The Sexual Harassment and Abuse of Nurses in Korea


sexual harassToday is International Women’s Day, so with that in mind, there is some disturbing news concerning women’s rights in Korea, focusing on the nursing profession.  Last week Ko Jin Hee, a Donga University student discovered a worrying trend in Korea’s hospitals about the treatment of nurses.  A survey of 347 nurses found that 55% of them had been sexually harassed or abused at work and if they had been in the profession for between 5-10 years this figure went up to 70%.  The principle offenders were doctors but also other male hospital staff, and also patients.  This story was published on the Korea Times website on only a minor page and was first brought to my attention here.

My reaction was one of shock and disgust, especially because my wife had been a nurse in Korea before she gave it up – partly on my advice – because of the stresses and strains of the job. My short overview of what it is like to be a nurse in South Korea would read something like this; over-worked, under-paid, under-appreciated, under-respected, and mistreated and details of some of this can be read in my previous Asiapundits article on ‘Bullying in South Korea.’

I shouldn’t have been surprised by the figures of this, admittedly small, study because my wife had told me stories of her own hospital that had me more than a little concerned.  I was told of some serious cases of sexual harassment of her work colleagues by some doctors as well as some more minor cases involving her.  She said that doctors would test the water with nurses by brushing past their breasts (accidently on-purpose) while they were working or pinching certain areas playfully.  If the nurses were polite and not too shocked and outraged (most of them try to ignore such things), they could explore the limits a little further and it was a guarantee that those nurses would be sitting next to them at the rowdy staff dinners and be forced to drink with them, and  I think we can all imagine the reason why.  My wife was shunned at these dinners and told to sit on the pregnant women table and drink Coca-Cola in a rather patronizing fashion, she didn’t mind as she knew what they were up to but she wondered if some of the unfair treatment she received at work might have resulted from not amusing the doctors as much as she could have.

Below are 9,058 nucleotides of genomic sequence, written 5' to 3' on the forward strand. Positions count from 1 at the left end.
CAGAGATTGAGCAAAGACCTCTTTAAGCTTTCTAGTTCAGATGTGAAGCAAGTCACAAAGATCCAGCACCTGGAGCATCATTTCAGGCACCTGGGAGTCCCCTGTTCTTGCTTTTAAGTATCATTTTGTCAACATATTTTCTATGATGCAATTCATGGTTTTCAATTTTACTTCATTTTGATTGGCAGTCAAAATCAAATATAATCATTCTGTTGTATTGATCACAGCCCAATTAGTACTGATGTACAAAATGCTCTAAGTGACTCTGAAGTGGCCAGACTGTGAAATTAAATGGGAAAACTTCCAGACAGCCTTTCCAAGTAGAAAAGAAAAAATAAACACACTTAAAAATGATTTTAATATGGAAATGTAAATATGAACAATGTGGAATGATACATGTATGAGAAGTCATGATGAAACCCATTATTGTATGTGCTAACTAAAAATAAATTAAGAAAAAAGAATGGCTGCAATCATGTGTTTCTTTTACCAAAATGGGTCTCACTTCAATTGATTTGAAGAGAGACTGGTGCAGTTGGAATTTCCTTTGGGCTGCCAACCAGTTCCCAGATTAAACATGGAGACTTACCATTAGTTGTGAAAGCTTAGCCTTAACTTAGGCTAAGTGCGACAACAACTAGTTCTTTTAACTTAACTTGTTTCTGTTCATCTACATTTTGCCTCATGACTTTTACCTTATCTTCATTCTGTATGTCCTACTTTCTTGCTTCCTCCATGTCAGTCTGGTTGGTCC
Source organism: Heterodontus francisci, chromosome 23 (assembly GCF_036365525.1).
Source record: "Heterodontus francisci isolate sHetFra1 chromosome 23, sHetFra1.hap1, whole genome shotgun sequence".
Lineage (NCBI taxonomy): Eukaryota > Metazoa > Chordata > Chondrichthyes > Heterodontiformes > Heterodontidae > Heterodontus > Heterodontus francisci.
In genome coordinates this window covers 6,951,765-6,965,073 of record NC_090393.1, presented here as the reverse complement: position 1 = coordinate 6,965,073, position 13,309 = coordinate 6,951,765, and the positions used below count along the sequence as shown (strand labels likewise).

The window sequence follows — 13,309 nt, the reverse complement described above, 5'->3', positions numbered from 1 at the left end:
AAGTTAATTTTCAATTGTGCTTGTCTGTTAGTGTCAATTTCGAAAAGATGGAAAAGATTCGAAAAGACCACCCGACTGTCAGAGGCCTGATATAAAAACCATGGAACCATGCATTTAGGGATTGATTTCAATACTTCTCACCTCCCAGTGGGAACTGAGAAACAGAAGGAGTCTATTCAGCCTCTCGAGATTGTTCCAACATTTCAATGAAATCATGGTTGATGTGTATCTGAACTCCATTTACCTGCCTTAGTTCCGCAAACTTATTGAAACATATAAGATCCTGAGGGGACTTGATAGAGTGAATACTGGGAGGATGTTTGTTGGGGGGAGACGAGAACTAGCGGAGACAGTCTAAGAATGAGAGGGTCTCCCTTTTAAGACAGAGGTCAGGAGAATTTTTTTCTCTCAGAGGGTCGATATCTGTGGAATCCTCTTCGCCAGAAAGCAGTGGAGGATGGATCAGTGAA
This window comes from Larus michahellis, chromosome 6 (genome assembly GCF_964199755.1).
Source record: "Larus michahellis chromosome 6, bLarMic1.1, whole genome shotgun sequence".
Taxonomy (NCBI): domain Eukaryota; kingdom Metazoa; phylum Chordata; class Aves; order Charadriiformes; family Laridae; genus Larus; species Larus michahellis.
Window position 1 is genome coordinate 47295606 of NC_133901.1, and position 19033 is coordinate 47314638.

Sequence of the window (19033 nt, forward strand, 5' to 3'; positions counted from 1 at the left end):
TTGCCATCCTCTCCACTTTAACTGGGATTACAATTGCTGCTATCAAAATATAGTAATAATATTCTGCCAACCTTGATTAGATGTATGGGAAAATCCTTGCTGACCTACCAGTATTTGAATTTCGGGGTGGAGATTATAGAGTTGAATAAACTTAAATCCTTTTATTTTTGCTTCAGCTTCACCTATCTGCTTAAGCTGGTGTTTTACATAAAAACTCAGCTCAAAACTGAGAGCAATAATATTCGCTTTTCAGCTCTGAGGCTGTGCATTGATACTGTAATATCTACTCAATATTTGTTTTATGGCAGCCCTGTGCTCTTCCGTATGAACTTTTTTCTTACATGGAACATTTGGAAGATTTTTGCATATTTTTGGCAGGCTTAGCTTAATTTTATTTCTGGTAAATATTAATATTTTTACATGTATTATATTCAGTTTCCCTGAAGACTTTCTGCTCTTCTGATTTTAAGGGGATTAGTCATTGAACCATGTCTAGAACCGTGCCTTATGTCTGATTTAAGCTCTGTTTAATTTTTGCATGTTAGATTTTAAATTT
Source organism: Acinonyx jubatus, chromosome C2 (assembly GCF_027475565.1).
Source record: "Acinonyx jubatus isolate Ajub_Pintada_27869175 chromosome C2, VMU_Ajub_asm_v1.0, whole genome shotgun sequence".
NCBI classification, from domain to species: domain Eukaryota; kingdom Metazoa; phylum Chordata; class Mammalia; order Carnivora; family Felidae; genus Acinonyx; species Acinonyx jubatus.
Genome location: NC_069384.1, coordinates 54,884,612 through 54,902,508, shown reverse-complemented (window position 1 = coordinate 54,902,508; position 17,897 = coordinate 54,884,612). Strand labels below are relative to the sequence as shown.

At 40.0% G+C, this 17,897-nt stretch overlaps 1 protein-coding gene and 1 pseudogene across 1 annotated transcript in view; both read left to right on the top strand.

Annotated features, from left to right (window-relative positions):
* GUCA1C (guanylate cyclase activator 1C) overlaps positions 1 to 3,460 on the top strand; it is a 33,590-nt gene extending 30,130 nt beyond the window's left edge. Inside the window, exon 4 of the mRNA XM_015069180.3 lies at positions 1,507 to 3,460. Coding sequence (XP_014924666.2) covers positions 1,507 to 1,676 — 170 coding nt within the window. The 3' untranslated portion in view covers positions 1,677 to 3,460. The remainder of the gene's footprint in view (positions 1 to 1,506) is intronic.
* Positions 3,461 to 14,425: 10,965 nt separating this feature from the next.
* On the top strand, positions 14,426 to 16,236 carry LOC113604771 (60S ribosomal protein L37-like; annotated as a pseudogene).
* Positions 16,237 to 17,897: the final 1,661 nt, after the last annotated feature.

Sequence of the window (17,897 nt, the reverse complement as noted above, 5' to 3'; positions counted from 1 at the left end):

Doctors in Korea can be especially big-headed in my experience, and they elevate themselves to an almost god-like status, especially if they are men, which most of them are.  My wife used to tell me that they took liberties in almost all areas in her hospital and had a ‘doctors only’ staff room about 5 times the size of the nurse’s room with ultra-expensive facilities. The nurses had a tiny room with almost nothing, so small in fact that they had to sit on the floor outside when they were on a break together.  Nurses also do regular overtime without pay and receiving verbal abuse, and sometimes minor physical abuse, is an accepted part of their positions.  There is a clear message that the hospitals are making and this is that nurses are simply not a valued and respected part of the workforce, only the doctors are.

This and the double-whammy effect of Korean respect culture mean that nurses are incredibly vulnerable to mistreatment.  The culture teaches them to respect age, authority, and maleness, all of which Korean doctors have and all of which nurses have not.  Therefore, when a doctor steps out of line it appears to be very difficult to get something done about it and young women are unlikely to have the courage to stand up for themselves, which is precisely what is needed.  Nurses need to stand together and then maybe they might just have some power to make some changes.  Unfortunately, the nurses union in Korea does not seem to provide any assistance in this department – or any other according to my wife – except for taking some money out of nurses salaries every month.  The attitude of nurses toward each other is also rather bizarre.  They seem more interested in enforcing their status and getting one-up on each other instead of working together to make all of their working lives more tolerable.  They actually do most of the hard work for their superiors when it comes to keeping everybody in their place and dissuading complaints against bad work practices or misconduct by their superiors against them.